PRESIDENT CLINTON WARNS GOVERNORS
Today, at the National Governors' Association summer conference, the President will challenge the Congress to reject fiscally irresponsible tax cuts that would threaten investments in urgent health care priorities such as a voluntary and affordable Medicare prescription drug benefit. He will make the case that the Republican leadership's tax strategy threatens Medicare reforms, insurance coverage expansions, and long-term care initiatives that represent sound economic and social policy. He will point out that, because of the reforms brought to the Medicaid and Medicare programs, and the surpluses they helped create, the nation can add a voluntary prescription drug benefit to Medicare and still spend substantially less on health care over the next decade than was projected when he first came into office.
The President will also highlight the progress states have made in extending affordable insurance for more than 2 million children. However, he will encourage the nation's Governors to move aggressively take advantage of existing options to streamline eligibility and enrollment processes to enroll all those eligible for Medicaid and S-CHIP. To that end, the President will reiterate his opposition to Congressional proposals to reduce state funding for S-CHIP and state welfare programs, release a report promoting school-based outreach and announce that this month, the Department of Health and Human Services will issue guidance on approving S-CHIP 1115 demonstration waivers that expand coverage to uninsured children and their parents.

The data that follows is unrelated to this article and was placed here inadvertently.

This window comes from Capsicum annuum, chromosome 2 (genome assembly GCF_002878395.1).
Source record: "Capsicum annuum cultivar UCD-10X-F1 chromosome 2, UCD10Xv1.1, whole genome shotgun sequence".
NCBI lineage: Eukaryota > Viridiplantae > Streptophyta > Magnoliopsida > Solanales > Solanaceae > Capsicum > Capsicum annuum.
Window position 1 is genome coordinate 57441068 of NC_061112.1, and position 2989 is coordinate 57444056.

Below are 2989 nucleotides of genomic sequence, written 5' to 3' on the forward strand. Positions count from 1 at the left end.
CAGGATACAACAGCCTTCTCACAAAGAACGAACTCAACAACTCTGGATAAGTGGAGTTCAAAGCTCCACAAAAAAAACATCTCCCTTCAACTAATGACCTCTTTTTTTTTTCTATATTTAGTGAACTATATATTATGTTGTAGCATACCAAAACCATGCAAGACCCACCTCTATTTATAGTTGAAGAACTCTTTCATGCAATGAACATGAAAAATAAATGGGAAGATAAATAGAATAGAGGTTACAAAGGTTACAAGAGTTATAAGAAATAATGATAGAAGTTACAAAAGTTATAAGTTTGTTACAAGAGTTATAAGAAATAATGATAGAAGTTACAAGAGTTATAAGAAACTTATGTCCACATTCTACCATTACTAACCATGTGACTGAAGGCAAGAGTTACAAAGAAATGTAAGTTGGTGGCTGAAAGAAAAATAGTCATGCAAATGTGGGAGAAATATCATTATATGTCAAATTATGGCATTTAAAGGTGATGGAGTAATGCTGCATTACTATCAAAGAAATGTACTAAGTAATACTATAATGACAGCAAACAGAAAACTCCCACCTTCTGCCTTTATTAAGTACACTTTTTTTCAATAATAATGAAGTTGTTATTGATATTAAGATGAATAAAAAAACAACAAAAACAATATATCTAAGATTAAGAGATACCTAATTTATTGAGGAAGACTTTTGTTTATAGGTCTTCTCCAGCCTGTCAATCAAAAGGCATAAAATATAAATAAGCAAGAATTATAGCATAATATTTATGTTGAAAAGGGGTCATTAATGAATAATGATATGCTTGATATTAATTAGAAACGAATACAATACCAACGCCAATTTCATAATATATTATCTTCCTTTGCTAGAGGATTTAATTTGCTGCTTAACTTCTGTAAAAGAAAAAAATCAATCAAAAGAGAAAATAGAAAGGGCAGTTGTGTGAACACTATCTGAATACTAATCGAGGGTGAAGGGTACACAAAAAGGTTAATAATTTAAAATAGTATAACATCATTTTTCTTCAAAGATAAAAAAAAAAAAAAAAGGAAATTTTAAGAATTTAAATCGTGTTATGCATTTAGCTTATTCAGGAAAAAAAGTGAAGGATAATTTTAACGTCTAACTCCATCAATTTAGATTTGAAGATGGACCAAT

CONGRESS RISKS THE NATION'S FISCAL DISCIPLINE: TAX PLANS WOULD JEOPARDIZE CRITICAL INVESTMENTS IN HEALTH CARE. The Congress has adopted a strategy of passing tax cuts piece by piece. The tax cuts already passed by the House would spend over $550 billion of the surplus. If the Republican Congress continues on this path, they could pass tax cuts that would spend the entire on-budget surplus and more leaving no money for America's priorities, including crucial investments in health care.
MORE EFFICIENT MEDICARE AND MEDICAID SPENDING HAS MADE A MAJOR CONTRIBUTION TO TODAY'S SURPLUS. The Clinton-Gore Administration has overseen the biggest economic turnaround in the nation's history. The success in slowing health inflation has strengthened the economy, helped balance the budget and pay down the national debt, and extended the life of the Medicare Trust Fund, while saving hundreds of billions of dollars that should be used to help meet the nation's health care challenges.
When the President took office, spending in Federal health programs was growing at over 12 percent per year. Because of strong program management, improved efficiency, reductions in fraud, and low health care inflation, federal health spending for 1993 through 2000 has been a total of a half a trillion dollars lower than projected. Similarly, reduced Medicare and Medicaid spending projections account for nearly one-third of the improvement in the projected federal budget outlook since 1993. Not only has this has helped to eliminate the deficit and buy down the national debt, it has extended the life of the Trust Fund by 25 years. He will stress that Medicare and Medicaid should continue to be prudently managed through competitive reforms.